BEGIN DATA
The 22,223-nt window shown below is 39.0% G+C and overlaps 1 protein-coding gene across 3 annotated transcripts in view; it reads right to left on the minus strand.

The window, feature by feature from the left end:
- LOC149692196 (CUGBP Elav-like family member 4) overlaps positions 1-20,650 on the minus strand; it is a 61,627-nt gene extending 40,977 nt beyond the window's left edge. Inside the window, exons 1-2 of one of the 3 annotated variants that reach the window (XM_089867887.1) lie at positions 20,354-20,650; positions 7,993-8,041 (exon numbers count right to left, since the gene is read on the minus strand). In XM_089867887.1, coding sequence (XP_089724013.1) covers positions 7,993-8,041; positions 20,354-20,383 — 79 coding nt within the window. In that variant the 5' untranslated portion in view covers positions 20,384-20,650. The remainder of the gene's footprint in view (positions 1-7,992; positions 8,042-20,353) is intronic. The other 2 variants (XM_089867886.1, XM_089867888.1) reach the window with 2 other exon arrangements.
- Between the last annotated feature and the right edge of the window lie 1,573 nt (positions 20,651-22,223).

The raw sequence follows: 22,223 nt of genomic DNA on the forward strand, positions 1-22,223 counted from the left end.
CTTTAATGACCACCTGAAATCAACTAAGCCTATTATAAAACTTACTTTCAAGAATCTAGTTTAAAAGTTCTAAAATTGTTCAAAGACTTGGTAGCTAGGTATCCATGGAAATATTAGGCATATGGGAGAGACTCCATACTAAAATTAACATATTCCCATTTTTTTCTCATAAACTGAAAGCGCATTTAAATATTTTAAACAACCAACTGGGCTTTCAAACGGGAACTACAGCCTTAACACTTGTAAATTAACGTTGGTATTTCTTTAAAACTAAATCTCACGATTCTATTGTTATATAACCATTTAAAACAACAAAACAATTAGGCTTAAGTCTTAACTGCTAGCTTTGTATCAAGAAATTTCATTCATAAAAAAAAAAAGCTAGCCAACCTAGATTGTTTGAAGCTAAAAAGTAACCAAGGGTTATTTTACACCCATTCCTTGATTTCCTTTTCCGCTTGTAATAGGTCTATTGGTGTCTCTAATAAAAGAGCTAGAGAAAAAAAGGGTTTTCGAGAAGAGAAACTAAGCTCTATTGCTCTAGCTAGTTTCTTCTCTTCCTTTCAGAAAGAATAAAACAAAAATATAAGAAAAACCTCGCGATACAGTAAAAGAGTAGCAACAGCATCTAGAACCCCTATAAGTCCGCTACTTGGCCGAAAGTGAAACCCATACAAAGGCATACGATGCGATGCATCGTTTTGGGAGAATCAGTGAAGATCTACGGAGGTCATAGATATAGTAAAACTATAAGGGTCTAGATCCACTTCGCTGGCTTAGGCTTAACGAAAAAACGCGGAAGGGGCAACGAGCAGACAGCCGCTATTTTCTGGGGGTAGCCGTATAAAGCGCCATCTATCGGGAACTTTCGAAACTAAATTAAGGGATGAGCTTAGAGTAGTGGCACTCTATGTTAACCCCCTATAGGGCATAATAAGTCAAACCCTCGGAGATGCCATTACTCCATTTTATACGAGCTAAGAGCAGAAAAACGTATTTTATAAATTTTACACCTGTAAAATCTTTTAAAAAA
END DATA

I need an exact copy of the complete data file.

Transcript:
The 22,223-nt window shown below is 39.0% G+C and overlaps 1 protein-coding gene across 3 annotated transcripts in view; it reads right to left on the minus strand.

The window, feature by feature from the left end:
- LOC149692196 (CUGBP Elav-like family member 4) overlaps positions 1-20,650 on the minus strand; it is a 61,627-nt gene extending 40,977 nt beyond the window's left edge. Inside the window, exons 1-2 of one of the 3 annotated variants that reach the window (XM_089867887.1) lie at positions 20,354-20,650; positions 7,993-8,041 (exon numbers count right to left, since the gene is read on the minus strand). In XM_089867887.1, coding sequence (XP_089724013.1) covers positions 7,993-8,041; positions 20,354-20,383 — 79 coding nt within the window. In that variant the 5' untranslated portion in view covers positions 20,384-20,650. The remainder of the gene's footprint in view (positions 1-7,992; positions 8,042-20,353) is intronic. The other 2 variants (XM_089867886.1, XM_089867888.1) reach the window with 2 other exon arrangements.
- Between the last annotated feature and the right edge of the window lie 1,573 nt (positions 20,651-22,223).

The raw sequence follows: 22,223 nt of genomic DNA on the forward strand, positions 1-22,223 counted from the left end.
CTTTAATGACCACCTGAAATCAACTAAGCCTATTATAAAACTTACTTTCAAGAATCTAGTTTAAAAGTTCTAAAATTGTTCAAAGACTTGGTAGCTAGGTATCCATGGAAATATTAGGCATATGGGAGAGACTCCATACTAAAATTAACATATTCCCATTTTTTTCTCATAAACTGAAAGCGCATTTAAATATTTTAAACAACCAACTGGGCTTTCAAACGGGAACTACAGCCTTAACACTTGTAAATTAACGTTGGTATTTCTTTAAAACTAAATCTCACGATTCTATTGTTATATAACCATTTAAAACAACAAAACAATTAGGCTTAAGTCTTAACTGCTAGCTTTGTATCAAGAAATTTCATTCATAAAAAAAAAAAGCTAGCCAACCTAGATTGTTTGAAGCTAAAAAGTAACCAAGGGTTATTTTACACCCATTCCTTGATTTCCTTTTCCGCTTGTAATAGGTCTATTGGTGTCTCTAATAAAAGAGCTAGAGAAAAAAAGGGTTTTCGAGAAGAGAAACTAAGCTCTATTGCTCTAGCTAGTTTCTTCTCTTCCTTTCAGAAAGAATAAAACAAAAATATAAGAAAAACCTCGCGATACAGTAAAAGAGTAGCAACAGCATCTAGAACCCCTATAAGTCCGCTACTTGGCCGAAAGTGAAACCCATACAAAGGCATACGATGCGATGCATCGTTTTGGGAGAATCAGTGAAGATCTACGGAGGTCATAGATATAGTAAAACTATAAGGGTCTAGATCCACTTCGCTGGCTTAGGCTTAACGAAAAAACGCGGAAGGGGCAACGAGCAGACAGCCGCTATTTTCTGGGGGTAGCCGTATAAAGCGCCATCTATCGGGAACTTTCGAAACTAAATTAAGGGATGAGCTTAGAGTAGTGGCACTCTATGTTAACCCCCTATAGGGCATAATAAGTCAAACCCTCGGAGATGCCATTACTCCATTTTATACGAGCTAAGAGCAGAAAAACGTATTTTATAAATTTTACACCTGTAAAATCTTTTAAAAAA